It is dumb in that it's not true. As I already pointed out, there are many non-profit organizations in the U.S. "There are literally hundreds of Non-Government Organizations (NGOs) implementing life-changing projects for those people living in countries around the world. We provide a sampling of these organizations [here]."

Great!

Bill Maher lists examples of things he doesn't think *need* to make a profit. I have no idea what point you're trying to make here.

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New Rule: Not Everything in America Has to Make a Profit

It used to be that there were some services and institutions so vital to our nation that they were exempt from market pressures. Some things we just didn't do for money.

cont'd at Bill Maher Blogspot

This is a seperate question. But, what exactly is Bill Maher referring to? Which services and institutions is he talking about? Because, from what I've seen over the past few decades, is an America going increasingly more socialist, not the other way around. What world is he living in? Not to mention the recent ballooning of government take overs, and bailouts (ie Government Motors).

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Guest American Woman
QUOTE=American Woman :

It is dumb in that it's not true. As I already pointed out, there are many non-profit organizations in the U.S. "There are literally hundreds of Non-Government Organizations (NGOs) implementing life-changing projects for those people living in countries around the world. We provide a sampling of these organizations [here]."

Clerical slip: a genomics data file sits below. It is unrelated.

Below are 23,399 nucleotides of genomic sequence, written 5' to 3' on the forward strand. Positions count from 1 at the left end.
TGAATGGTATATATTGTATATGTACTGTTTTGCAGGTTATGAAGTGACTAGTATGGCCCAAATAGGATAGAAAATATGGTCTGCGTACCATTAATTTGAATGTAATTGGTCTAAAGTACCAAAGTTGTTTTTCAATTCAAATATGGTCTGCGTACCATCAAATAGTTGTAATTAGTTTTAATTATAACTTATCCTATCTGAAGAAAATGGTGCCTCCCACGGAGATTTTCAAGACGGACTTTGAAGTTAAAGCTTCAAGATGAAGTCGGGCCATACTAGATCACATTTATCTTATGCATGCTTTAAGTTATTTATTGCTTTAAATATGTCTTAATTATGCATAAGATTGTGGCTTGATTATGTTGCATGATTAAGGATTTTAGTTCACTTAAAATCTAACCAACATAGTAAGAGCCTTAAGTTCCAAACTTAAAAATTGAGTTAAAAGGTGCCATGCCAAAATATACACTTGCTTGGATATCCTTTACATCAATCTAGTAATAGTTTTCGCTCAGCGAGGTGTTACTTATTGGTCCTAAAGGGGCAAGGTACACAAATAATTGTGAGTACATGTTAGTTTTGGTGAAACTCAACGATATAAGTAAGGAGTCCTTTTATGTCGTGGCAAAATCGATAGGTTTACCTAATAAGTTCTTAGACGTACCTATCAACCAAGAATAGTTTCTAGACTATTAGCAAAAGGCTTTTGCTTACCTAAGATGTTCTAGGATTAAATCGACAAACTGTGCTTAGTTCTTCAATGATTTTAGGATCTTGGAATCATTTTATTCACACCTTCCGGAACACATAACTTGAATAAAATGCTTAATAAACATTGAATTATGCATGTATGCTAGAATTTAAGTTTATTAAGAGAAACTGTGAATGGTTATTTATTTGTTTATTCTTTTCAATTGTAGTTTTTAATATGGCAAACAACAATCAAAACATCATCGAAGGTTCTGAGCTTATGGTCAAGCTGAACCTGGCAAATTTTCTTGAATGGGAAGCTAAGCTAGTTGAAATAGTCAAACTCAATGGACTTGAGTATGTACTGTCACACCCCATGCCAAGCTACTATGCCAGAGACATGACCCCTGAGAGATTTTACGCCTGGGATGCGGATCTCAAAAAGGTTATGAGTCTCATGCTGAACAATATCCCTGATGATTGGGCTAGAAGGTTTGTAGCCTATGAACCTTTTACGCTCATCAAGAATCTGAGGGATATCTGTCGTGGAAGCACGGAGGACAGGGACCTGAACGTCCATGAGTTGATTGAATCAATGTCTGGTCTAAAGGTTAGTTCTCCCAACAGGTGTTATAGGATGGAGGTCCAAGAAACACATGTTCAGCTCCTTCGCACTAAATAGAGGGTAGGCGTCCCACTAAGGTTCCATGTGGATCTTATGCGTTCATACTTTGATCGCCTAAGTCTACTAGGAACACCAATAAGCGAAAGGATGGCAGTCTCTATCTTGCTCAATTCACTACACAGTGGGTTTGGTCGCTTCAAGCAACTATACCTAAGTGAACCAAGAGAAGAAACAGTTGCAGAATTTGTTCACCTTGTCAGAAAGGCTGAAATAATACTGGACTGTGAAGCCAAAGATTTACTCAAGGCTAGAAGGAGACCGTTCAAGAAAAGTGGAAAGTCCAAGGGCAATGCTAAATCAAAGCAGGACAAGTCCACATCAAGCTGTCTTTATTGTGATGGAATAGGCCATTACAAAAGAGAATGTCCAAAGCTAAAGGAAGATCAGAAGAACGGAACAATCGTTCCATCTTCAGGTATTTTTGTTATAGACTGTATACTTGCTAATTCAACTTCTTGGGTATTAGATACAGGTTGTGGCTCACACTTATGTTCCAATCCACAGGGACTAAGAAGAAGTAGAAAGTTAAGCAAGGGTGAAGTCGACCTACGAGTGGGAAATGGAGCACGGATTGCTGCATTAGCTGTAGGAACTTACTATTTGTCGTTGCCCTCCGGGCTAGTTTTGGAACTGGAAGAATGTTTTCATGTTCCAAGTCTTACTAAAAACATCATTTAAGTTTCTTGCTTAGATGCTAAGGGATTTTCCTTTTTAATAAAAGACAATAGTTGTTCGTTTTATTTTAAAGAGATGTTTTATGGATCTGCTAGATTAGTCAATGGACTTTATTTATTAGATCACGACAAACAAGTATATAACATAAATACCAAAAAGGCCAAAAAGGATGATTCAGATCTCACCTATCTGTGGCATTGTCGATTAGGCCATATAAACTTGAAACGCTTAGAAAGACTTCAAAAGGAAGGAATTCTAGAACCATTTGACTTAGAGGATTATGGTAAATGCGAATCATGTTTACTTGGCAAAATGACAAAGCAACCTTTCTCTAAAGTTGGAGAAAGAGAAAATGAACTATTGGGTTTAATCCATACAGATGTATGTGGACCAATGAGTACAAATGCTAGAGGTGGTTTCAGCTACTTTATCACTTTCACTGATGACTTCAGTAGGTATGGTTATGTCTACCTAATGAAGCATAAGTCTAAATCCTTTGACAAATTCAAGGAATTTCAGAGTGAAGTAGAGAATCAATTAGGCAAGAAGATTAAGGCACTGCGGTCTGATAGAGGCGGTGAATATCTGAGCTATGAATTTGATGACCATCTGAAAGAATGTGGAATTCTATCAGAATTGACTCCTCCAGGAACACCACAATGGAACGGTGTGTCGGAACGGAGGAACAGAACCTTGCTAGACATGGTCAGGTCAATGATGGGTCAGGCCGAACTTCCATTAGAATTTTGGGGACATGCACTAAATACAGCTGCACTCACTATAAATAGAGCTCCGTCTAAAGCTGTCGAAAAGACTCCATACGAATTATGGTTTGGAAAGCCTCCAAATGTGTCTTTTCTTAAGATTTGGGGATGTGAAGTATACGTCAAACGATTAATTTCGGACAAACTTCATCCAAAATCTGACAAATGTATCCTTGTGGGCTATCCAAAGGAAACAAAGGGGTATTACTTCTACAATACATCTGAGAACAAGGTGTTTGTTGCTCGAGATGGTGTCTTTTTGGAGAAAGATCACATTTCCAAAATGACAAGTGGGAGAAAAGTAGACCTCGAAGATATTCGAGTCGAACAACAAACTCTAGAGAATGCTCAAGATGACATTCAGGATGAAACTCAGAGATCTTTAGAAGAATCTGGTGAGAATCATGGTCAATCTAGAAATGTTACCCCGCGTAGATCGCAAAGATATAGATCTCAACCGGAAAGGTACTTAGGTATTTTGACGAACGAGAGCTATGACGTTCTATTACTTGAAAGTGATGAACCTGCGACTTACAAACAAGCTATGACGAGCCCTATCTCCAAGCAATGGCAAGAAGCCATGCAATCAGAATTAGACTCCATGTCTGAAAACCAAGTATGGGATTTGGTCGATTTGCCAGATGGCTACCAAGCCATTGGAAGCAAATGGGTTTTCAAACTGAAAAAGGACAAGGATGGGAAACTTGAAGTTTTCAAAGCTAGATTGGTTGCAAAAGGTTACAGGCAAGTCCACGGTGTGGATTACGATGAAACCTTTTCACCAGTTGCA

Bill Maher lists examples of things he doesn't think *need* to make a profit. I have no idea what point you're trying to make here.

Really? You honestly couldn't understand my point? Let me try walking you through it. The title is "Not Everything in America Has to Make a Profit" and I said that I agreed that the title is dumb because obviously not everything in America *does* make a profit. Now please tell me that you are able to understand that. :blink:

Edited by American Woman
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Really? You honestly couldn't understand my point? Let me try walking you through it. The title is "Not Everything in America Has to Make a Profit" and I said that I agreed that the title is dumb because obviously not everything in America *does* make a profit. Now please tell me that you are able to understand that. :blink:

Oh, I see. You're arguing the title, not the article itself.

My mistake for assuming you actually read the thing and had some opinion on that.

So what's next... shall we chat about the daily headlines? :lol:

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It is dumb in that it's not true. As I already pointed out, there are many non-profit organizations in the U.S. "There are literally hundreds of Non-Government Organizations (NGOs) implementing life-changing projects for those people living in countries around the world. We provide a sampling of these organizations [here]."